ENTRIES TAGGED "front end"

Event-driven application design with JavaScript

Look beyond jQuery to an MV* approach

When you start building dashboards for interacting with data, such as calculators, editors, or result browsers, understanding JavaScript and client-side MVC becomes important. Why do you need an event-driven application design and a separation of interface state and behavior? Let me walk you through some examples.

You’ve probably seen seen simple example editors, where the browser acts as an editor for to-do lists. In these applications, you edit to-do items, consisting of a text and a state (pending or done). These small editors are very helpful for studying monitoring events from the keyboard and partially updating page content. These are the main principles for building applications in web browsers.

Once you going beyond to-do list editors, the requirements quickly increase. For example, you might work with multiple counters that observe the cursor position, or the number of words in a text box. You might need to support multiple editing modes or text formatters, or edit actions and state synchronization with a backend.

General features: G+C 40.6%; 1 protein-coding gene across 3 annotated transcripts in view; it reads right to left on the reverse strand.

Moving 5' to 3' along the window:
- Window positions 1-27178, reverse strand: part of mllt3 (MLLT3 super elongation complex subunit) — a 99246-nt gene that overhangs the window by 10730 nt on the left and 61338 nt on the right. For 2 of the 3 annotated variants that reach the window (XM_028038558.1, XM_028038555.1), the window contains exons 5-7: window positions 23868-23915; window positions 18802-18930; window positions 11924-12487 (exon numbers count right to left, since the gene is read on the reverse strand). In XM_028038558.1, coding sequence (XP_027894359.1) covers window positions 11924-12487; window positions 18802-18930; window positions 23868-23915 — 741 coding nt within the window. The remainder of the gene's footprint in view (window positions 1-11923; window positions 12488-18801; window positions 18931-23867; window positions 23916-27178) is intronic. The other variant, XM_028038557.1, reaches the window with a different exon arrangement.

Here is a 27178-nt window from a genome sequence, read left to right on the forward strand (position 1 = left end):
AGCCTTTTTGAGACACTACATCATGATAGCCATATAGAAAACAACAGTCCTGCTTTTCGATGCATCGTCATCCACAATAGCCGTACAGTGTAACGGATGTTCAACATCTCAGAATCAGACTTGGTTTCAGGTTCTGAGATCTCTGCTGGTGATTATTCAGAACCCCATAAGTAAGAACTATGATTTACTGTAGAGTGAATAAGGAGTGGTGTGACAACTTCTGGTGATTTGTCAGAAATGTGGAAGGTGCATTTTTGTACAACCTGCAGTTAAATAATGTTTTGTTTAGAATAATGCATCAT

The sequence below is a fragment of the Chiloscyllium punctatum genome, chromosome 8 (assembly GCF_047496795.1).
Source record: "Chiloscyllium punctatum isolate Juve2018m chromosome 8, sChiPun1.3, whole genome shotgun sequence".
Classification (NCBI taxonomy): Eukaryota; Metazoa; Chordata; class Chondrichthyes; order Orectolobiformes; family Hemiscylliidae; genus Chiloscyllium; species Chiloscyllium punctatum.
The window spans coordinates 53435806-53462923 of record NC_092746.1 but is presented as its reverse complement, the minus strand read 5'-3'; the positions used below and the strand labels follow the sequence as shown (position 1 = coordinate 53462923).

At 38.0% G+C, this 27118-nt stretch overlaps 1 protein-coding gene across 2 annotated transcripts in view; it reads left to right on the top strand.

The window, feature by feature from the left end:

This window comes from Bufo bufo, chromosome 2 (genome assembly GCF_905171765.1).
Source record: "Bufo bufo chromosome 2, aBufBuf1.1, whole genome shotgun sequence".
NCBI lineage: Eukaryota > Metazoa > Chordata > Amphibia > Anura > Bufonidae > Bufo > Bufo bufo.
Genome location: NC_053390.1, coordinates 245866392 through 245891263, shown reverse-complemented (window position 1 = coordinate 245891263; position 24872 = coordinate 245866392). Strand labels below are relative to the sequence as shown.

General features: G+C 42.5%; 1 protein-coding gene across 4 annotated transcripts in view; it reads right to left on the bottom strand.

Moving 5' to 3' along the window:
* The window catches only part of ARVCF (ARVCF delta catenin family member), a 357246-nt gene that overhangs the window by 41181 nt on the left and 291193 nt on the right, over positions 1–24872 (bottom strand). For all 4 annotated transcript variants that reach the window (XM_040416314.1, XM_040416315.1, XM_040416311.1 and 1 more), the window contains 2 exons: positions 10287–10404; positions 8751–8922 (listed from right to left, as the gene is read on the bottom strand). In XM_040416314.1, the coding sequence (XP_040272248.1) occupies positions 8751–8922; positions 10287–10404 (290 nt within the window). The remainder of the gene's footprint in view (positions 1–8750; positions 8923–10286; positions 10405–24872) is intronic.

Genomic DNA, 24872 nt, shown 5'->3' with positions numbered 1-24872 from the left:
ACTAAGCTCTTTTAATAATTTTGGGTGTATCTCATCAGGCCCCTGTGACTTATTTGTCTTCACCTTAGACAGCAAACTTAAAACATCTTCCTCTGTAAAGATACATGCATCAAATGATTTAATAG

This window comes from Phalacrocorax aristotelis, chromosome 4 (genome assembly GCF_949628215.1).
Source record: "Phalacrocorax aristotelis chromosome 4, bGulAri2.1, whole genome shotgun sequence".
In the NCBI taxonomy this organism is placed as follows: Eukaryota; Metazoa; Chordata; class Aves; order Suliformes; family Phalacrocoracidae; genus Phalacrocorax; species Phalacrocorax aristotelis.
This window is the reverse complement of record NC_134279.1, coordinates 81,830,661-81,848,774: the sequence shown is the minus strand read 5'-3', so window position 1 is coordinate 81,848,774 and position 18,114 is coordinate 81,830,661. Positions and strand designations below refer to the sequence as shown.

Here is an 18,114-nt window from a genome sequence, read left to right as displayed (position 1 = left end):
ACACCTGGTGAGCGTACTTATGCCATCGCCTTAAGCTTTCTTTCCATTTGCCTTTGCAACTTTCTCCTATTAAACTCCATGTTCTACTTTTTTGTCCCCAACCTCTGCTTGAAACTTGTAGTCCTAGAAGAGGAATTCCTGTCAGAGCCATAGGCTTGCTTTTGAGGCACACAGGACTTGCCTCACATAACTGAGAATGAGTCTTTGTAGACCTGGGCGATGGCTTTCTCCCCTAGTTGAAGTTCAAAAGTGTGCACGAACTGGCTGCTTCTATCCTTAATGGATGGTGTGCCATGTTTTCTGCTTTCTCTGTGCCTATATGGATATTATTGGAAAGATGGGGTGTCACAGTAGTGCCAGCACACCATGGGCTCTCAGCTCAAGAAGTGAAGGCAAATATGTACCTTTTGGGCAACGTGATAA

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Velocity Profile: Nicole Sullivan

Web ops and performance questions with Nicole Sullivan, architect at Stubbornella.

Nicole Sullivan discusses her favorite CSS tools and who she follows in the web ops & performance world.

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Velocity grows with more tracks, more topics and … bath products?

Velocity grows with more tracks, more topics and … bath products?

The state of the Velocity Conference.

Over its three-year history, the Velocity Conference has expanded to include mobile performance, "Velocity Culture," and a new line of bath products (that last one might not be the best fit).

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